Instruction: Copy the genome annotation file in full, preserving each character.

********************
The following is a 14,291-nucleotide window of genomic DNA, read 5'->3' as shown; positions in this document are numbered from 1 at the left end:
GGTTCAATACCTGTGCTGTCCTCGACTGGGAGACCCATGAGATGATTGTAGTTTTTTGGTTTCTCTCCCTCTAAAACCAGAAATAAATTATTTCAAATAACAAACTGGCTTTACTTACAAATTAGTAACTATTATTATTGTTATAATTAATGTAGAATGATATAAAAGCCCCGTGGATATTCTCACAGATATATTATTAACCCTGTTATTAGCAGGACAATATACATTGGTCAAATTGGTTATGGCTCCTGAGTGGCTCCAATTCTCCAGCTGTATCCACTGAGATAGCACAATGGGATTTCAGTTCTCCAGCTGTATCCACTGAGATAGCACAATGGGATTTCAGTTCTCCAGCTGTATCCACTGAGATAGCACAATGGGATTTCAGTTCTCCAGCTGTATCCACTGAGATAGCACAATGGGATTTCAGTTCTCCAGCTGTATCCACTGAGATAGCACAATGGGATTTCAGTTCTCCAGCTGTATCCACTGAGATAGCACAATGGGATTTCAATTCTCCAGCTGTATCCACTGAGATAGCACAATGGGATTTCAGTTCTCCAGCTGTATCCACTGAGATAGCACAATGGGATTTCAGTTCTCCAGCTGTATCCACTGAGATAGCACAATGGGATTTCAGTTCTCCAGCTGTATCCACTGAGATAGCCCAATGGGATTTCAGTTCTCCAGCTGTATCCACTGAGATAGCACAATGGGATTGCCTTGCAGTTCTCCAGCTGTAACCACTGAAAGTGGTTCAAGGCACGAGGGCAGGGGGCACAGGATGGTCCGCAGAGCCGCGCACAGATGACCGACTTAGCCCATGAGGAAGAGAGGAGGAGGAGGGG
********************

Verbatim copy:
The following is a 14,291-nucleotide window of genomic DNA, read 5'->3' as shown; positions in this document are numbered from 1 at the left end:
GGTTCAATACCTGTGCTGTCCTCGACTGGGAGACCCATGAGATGATTGTAGTTTTTTGGTTTCTCTCCCTCTAAAACCAGAAATAAATTATTTCAAATAACAAACTGGCTTTACTTACAAATTAGTAACTATTATTATTGTTATAATTAATGTAGAATGATATAAAAGCCCCGTGGATATTCTCACAGATATATTATTAACCCTGTTATTAGCAGGACAATATACATTGGTCAAATTGGTTATGGCTCCTGAGTGGCTCCAATTCTCCAGCTGTATCCACTGAGATAGCACAATGGGATTTCAGTTCTCCAGCTGTATCCACTGAGATAGCACAATGGGATTTCAGTTCTCCAGCTGTATCCACTGAGATAGCACAATGGGATTTCAGTTCTCCAGCTGTATCCACTGAGATAGCACAATGGGATTTCAGTTCTCCAGCTGTATCCACTGAGATAGCACAATGGGATTTCAGTTCTCCAGCTGTATCCACTGAGATAGCACAATGGGATTTCAATTCTCCAGCTGTATCCACTGAGATAGCACAATGGGATTTCAGTTCTCCAGCTGTATCCACTGAGATAGCACAATGGGATTTCAGTTCTCCAGCTGTATCCACTGAGATAGCACAATGGGATTTCAGTTCTCCAGCTGTATCCACTGAGATAGCCCAATGGGATTTCAGTTCTCCAGCTGTATCCACTGAGATAGCACAATGGGATTGCCTTGCAGTTCTCCAGCTGTAACCACTGAAAGTGGTTCAAGGCACGAGGGCAGGGGGCACAGGATGGTCCGCAGAGCCGCGCACAGATGACCGACTTAGCCCATGAGGAAGAGAGGAGGAGGAGGGG